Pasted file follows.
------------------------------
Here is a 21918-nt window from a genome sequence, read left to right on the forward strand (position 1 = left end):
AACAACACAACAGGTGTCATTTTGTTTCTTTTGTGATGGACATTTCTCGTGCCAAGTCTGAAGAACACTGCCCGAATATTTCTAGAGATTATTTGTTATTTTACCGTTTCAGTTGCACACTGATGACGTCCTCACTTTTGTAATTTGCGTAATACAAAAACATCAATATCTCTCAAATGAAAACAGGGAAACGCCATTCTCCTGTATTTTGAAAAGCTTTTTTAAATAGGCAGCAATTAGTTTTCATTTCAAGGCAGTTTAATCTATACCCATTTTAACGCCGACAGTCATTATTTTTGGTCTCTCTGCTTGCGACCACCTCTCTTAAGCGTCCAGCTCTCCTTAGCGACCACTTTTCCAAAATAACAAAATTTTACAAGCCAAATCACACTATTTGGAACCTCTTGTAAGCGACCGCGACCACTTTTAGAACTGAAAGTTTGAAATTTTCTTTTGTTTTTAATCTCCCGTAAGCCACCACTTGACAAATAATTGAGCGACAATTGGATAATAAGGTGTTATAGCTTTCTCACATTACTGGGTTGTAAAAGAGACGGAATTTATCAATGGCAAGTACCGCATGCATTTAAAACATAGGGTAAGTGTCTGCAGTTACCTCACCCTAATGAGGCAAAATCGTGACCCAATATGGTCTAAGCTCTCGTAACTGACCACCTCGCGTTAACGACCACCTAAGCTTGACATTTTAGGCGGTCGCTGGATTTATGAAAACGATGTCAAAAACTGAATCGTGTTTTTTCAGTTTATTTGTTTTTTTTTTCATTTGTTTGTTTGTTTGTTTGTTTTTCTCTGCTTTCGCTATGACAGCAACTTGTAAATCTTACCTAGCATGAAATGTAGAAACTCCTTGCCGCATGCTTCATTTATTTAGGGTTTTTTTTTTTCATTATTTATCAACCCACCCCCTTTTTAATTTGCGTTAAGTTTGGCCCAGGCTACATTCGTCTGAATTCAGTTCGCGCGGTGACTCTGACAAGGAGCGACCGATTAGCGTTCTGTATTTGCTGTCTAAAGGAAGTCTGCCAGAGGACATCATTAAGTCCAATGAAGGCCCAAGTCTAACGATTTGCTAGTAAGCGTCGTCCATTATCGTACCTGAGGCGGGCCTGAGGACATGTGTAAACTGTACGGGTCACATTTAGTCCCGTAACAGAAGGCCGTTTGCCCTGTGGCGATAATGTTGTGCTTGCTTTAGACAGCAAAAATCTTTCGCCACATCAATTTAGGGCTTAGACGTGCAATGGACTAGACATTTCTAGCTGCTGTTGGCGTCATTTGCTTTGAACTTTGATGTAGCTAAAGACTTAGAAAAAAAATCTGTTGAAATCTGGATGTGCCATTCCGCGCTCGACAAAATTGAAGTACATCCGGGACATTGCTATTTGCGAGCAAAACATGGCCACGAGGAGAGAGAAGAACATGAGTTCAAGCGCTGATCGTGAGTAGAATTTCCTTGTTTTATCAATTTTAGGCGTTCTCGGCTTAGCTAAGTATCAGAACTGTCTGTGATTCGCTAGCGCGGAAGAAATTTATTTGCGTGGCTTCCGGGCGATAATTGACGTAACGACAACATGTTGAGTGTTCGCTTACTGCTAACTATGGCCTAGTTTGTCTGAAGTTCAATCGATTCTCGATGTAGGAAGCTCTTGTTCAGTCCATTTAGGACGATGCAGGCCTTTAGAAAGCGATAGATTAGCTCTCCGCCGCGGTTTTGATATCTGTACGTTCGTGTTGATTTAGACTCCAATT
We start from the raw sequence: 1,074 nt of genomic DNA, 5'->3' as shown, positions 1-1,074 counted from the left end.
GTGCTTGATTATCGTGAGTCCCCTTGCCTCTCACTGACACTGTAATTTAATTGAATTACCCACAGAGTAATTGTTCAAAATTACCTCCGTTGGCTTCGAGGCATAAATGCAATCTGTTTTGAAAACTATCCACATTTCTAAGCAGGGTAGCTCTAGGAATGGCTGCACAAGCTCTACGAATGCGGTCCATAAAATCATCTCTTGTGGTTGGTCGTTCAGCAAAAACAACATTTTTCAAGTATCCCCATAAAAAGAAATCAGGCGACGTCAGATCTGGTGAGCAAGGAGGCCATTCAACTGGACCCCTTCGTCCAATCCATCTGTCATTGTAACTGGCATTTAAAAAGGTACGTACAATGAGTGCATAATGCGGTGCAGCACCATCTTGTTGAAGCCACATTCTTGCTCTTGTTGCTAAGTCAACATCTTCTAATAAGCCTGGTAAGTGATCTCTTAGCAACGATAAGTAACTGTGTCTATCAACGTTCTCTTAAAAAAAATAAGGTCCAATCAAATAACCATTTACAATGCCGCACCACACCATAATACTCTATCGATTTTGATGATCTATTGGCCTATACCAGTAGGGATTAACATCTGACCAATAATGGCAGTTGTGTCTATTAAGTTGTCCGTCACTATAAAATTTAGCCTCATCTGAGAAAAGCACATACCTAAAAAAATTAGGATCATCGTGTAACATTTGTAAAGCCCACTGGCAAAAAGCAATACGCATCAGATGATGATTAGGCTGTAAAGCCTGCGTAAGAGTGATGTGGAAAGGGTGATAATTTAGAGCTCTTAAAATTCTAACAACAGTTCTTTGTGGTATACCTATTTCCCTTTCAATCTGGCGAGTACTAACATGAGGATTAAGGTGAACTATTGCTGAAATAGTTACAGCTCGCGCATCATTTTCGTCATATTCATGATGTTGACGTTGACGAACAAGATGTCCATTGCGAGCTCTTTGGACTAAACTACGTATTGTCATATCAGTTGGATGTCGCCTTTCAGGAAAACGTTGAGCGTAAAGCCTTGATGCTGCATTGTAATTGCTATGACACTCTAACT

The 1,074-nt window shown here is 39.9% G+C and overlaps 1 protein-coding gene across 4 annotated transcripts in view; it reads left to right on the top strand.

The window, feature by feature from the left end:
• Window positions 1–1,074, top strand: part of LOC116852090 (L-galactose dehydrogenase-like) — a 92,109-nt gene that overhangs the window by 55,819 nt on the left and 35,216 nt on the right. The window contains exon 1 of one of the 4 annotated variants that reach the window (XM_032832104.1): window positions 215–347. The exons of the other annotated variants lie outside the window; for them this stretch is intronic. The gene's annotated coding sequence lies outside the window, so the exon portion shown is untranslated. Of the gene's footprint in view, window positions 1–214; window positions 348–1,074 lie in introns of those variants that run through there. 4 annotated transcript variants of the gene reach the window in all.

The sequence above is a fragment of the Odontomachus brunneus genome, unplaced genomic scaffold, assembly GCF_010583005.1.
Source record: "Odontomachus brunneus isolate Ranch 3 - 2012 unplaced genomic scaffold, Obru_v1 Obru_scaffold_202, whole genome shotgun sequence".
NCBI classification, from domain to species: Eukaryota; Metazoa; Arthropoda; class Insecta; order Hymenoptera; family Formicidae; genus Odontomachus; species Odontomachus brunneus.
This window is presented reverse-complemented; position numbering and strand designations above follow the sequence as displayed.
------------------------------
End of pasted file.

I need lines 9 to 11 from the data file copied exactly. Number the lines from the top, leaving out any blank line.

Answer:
Source record: "Odontomachus brunneus isolate Ranch 3 - 2012 unplaced genomic scaffold, Obru_v1 Obru_scaffold_202, whole genome shotgun sequence".
NCBI classification, from domain to species: Eukaryota; Metazoa; Arthropoda; class Insecta; order Hymenoptera; family Formicidae; genus Odontomachus; species Odontomachus brunneus.
This window is presented reverse-complemented; position numbering and strand designations above follow the sequence as displayed.